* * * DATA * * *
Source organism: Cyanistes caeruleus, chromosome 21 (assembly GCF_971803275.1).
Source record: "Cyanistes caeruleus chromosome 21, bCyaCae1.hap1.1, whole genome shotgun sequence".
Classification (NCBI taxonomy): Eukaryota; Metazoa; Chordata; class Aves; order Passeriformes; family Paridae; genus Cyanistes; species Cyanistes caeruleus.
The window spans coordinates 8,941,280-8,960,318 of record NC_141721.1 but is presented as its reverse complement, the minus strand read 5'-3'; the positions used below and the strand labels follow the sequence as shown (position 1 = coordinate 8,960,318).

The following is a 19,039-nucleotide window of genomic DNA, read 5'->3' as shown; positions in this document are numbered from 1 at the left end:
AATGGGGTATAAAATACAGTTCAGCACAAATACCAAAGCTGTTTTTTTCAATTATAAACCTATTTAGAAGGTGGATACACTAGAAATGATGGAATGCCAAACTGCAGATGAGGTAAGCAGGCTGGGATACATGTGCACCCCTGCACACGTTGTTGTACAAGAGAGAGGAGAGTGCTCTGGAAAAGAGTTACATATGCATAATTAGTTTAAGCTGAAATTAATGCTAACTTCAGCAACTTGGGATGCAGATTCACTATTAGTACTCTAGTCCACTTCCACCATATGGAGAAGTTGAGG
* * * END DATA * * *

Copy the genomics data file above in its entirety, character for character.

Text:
Source organism: Cyanistes caeruleus, chromosome 21 (assembly GCF_971803275.1).
Source record: "Cyanistes caeruleus chromosome 21, bCyaCae1.hap1.1, whole genome shotgun sequence".
Classification (NCBI taxonomy): Eukaryota; Metazoa; Chordata; class Aves; order Passeriformes; family Paridae; genus Cyanistes; species Cyanistes caeruleus.
The window spans coordinates 8,941,280-8,960,318 of record NC_141721.1 but is presented as its reverse complement, the minus strand read 5'-3'; the positions used below and the strand labels follow the sequence as shown (position 1 = coordinate 8,960,318).

The following is a 19,039-nucleotide window of genomic DNA, read 5'->3' as shown; positions in this document are numbered from 1 at the left end:
AATGGGGTATAAAATACAGTTCAGCACAAATACCAAAGCTGTTTTTTTCAATTATAAACCTATTTAGAAGGTGGATACACTAGAAATGATGGAATGCCAAACTGCAGATGAGGTAAGCAGGCTGGGATACATGTGCACCCCTGCACACGTTGTTGTACAAGAGAGAGGAGAGTGCTCTGGAAAAGAGTTACATATGCATAATTAGTTTAAGCTGAAATTAATGCTAACTTCAGCAACTTGGGATGCAGATTCACTATTAGTACTCTAGTCCACTTCCACCATATGGAGAAGTTGAGG